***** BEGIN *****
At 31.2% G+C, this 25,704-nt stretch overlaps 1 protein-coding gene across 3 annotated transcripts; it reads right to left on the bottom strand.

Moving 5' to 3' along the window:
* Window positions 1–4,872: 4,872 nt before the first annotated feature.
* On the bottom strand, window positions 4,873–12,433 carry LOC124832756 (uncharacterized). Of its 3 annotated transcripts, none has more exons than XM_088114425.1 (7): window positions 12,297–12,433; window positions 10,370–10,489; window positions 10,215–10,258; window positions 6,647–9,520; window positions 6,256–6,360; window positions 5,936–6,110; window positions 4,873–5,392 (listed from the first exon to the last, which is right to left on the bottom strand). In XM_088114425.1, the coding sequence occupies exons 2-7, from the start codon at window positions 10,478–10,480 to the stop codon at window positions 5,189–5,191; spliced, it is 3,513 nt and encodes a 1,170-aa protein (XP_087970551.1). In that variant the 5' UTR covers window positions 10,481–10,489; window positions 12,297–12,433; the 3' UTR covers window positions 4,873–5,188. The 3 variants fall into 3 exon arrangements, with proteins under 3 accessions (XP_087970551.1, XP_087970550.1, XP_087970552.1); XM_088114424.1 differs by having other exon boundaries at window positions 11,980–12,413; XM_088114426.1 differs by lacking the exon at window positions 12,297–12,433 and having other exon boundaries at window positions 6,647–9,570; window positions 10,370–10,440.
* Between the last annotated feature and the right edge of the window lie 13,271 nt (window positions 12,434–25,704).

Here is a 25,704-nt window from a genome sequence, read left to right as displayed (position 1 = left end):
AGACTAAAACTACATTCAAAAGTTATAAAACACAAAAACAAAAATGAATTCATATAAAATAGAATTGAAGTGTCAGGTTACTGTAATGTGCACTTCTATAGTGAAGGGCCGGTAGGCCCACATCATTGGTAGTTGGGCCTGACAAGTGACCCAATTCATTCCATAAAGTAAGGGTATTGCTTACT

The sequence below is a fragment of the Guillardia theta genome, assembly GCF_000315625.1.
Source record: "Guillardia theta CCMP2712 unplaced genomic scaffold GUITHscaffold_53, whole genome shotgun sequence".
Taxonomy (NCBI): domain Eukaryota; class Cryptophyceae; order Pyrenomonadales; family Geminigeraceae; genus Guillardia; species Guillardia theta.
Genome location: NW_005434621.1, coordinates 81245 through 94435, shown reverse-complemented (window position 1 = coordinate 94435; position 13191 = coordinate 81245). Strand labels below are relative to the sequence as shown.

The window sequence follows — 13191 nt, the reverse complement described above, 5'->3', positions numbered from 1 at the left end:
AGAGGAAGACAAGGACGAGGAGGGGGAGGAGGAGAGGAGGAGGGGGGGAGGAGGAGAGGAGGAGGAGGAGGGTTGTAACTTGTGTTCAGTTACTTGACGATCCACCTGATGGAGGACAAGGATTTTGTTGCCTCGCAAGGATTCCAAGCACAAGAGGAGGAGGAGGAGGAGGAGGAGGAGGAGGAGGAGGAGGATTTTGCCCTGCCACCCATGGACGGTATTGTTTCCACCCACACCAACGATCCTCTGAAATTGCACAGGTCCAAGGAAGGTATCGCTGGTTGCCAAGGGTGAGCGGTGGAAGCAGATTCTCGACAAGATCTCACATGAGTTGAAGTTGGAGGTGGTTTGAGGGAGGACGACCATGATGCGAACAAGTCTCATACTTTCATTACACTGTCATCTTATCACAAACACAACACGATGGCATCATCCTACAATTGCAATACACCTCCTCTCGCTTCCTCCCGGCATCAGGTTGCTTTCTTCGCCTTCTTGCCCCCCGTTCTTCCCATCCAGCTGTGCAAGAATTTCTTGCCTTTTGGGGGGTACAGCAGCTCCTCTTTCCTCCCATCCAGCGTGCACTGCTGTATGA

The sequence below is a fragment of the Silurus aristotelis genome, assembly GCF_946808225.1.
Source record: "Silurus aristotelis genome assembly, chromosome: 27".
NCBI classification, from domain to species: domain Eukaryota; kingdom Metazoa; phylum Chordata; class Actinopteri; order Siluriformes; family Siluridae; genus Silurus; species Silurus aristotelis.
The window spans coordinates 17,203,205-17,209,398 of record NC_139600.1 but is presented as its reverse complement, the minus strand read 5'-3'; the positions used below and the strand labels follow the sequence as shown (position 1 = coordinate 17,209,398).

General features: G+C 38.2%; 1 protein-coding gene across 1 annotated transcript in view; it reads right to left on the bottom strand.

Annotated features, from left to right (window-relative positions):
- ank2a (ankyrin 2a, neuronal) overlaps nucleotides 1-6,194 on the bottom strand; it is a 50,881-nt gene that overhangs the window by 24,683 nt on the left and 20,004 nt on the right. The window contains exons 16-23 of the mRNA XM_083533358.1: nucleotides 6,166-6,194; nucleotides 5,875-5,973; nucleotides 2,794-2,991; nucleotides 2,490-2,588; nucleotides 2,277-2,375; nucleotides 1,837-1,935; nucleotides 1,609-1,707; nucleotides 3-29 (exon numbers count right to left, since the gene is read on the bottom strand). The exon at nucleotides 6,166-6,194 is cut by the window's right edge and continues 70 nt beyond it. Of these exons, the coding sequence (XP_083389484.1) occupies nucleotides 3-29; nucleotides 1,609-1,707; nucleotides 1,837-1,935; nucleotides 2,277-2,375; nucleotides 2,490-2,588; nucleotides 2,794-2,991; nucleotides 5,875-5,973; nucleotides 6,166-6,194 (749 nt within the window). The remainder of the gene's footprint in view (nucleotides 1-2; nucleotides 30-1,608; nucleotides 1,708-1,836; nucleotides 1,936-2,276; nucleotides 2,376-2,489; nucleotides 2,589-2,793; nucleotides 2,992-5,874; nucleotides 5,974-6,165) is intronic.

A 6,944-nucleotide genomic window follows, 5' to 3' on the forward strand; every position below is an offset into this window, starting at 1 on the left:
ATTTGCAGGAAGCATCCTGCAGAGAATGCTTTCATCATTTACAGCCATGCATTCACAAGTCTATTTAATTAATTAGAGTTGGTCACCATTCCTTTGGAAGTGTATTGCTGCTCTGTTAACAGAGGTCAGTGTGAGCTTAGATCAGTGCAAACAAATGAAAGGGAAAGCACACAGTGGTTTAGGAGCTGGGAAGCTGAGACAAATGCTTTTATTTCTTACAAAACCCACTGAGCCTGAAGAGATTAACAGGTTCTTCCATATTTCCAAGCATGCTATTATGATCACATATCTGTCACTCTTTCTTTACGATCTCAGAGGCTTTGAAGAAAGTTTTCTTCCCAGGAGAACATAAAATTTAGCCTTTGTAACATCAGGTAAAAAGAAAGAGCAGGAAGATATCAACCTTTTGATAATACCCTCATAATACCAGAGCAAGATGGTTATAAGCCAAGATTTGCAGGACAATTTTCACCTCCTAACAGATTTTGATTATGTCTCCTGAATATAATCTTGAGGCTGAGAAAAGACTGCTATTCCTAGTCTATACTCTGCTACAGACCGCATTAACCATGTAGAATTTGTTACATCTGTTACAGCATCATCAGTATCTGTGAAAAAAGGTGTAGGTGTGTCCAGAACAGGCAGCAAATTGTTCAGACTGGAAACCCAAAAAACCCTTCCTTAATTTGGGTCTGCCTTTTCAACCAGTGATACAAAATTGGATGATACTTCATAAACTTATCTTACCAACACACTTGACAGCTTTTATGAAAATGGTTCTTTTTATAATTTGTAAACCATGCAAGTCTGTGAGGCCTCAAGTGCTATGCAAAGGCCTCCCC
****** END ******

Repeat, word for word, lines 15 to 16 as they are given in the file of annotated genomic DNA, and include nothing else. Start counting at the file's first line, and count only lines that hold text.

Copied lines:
Source record: "Silurus aristotelis genome assembly, chromosome: 27".
NCBI classification, from domain to species: domain Eukaryota; kingdom Metazoa; phylum Chordata; class Actinopteri; order Siluriformes; family Siluridae; genus Silurus; species Silurus aristotelis.